Violin Concerto in D, Op.77
Symphony No.10 in E minor, Op.93
Gil Shaham (violin)
Reviewed by: Colin Anderson
Reviewed: 22 May, 2004
Venue: Barbican Hall, London
Maybe the Philadelphia Orchestra is in a transitional phase. This is, after all, Christoph Eschenbach’s first season as the Orchestra’s latest music director. Perhaps the current European tour has come too early into his tenure. In this second of two Barbican concerts (midway through a three-week itinerary), the Orchestra, while fulsome, refined and precise, displayed little beyond responding to the requirements of its conductor.
Little need be said about Gil Shaham’s antics. He certainly gave a display of violin pyrotechnics, though virtually nothing of his applied schmaltz, dynamic bulges and expressive ‘devices’ was related to Brahms. Add in his ice-skating platform manner (which affected balance), his admiring-of-Eschenbach or self-satisfied smiles, and a range of ill-judged ‘interpretative’ contrivances for something that was anything but an illuminating musical experience. Eschenbach provided a drilled accompaniment, albeit trumpets were too dominating whenever they played. And did Eschenbach need to so obviously direct the oboe solo at the beginning of the slow movement? The player seemed pressured. Better, surely, to allow a musician of this quality his own input.
And, make no mistake, the Philadelphia Orchestra remains a quality ensemble; its sound is classy, the strings are warm and attractively grainy (if not as rich as in Ormandy’s day), the woodwinds superb (especially first-desk clarinet and bassoon) and the brass is integrated. And Eschenbach is a cultured, thoughtful and individual musician … yet his account of the Shostakovich lacked edge and direction. That the opening Moderato was perilously slow is irrelevant – it would have worked but for tempo manipulations and inelegant transitions. The manic Scherzo was too manicured, and what remained was without atmosphere and expectancy. Comfortable Shostakovich is rather pointless given its fearful, shadowy and ironic origins. Eschenbach’s objective machinations and the orchestra’s contentment countered Shostakovich’s subjectivity. Balance wasn’t always ideal either, the conflagration of the first movement’s midpoint, neither intense nor glowering enough (and not helped by Eschenbach accelerating towards it), found the woodwinds losing out; no anguished ‘screaming’ here.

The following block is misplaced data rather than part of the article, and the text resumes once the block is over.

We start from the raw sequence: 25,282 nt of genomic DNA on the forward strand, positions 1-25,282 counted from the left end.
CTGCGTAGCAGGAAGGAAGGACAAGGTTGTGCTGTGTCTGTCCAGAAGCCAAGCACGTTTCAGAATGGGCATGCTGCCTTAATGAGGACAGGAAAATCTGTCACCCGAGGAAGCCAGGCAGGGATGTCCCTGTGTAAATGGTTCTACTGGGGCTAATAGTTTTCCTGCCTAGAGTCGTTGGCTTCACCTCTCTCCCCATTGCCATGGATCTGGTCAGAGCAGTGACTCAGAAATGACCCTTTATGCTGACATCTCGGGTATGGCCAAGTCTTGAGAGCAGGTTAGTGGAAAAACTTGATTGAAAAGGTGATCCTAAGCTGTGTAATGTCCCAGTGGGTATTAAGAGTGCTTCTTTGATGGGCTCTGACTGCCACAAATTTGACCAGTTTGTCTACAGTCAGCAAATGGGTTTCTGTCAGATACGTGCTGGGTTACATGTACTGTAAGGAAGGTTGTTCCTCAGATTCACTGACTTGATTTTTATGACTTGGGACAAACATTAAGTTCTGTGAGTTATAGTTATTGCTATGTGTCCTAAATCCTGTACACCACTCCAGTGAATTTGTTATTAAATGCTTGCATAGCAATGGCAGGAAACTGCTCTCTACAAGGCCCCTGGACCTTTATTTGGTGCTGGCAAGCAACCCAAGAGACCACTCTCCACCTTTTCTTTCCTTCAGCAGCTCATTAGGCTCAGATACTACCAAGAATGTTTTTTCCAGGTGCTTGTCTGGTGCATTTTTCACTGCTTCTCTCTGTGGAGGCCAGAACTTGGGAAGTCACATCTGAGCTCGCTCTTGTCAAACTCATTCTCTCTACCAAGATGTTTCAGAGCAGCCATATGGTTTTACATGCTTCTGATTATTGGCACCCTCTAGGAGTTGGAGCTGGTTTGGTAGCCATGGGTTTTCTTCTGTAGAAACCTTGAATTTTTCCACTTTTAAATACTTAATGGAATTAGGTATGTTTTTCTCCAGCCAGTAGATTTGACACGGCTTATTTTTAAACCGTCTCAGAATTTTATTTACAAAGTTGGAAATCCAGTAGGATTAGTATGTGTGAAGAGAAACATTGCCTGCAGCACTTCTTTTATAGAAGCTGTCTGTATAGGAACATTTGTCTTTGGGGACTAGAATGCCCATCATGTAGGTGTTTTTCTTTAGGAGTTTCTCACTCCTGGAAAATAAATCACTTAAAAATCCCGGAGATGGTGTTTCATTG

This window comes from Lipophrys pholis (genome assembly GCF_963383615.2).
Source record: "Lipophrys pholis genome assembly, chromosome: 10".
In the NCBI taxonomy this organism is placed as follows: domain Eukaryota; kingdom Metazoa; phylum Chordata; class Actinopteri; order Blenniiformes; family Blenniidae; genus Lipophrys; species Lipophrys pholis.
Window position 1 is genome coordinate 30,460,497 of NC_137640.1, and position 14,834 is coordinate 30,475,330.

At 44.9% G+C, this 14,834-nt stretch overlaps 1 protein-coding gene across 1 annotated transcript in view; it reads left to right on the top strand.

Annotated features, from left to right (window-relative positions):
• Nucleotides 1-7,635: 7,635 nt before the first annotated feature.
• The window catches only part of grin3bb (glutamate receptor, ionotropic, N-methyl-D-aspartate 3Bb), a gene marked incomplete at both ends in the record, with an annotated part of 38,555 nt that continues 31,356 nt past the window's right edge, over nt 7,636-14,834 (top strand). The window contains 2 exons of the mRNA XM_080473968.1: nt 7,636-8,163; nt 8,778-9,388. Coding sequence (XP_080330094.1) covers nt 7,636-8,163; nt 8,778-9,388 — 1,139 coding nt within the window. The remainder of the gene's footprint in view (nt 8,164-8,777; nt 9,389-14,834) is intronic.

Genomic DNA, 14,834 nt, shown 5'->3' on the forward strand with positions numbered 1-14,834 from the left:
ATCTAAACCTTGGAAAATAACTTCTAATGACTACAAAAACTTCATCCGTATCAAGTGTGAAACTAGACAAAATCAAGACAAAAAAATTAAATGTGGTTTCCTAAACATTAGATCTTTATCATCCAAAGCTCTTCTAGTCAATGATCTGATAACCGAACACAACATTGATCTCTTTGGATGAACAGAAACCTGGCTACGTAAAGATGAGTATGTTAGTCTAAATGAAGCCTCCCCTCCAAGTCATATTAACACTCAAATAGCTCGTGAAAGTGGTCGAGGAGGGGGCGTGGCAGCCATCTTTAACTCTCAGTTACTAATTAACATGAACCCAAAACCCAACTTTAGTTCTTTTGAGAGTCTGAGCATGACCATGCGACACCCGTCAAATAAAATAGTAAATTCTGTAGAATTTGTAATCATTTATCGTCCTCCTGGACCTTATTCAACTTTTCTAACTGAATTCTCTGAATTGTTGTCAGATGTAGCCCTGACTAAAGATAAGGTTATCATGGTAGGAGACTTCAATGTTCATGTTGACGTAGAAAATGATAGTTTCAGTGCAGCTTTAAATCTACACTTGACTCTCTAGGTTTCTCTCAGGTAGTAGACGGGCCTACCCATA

That the overture to Glinka’s Ruslan and Ludmilla was a wonderful encore – the tempo perfect, the playing glowing with vitality, colour and ‘felt’ modulations – suggests that the Philadelphians under Eschenbach can indeed look beyond efficiency and plush sonorities to make a mark.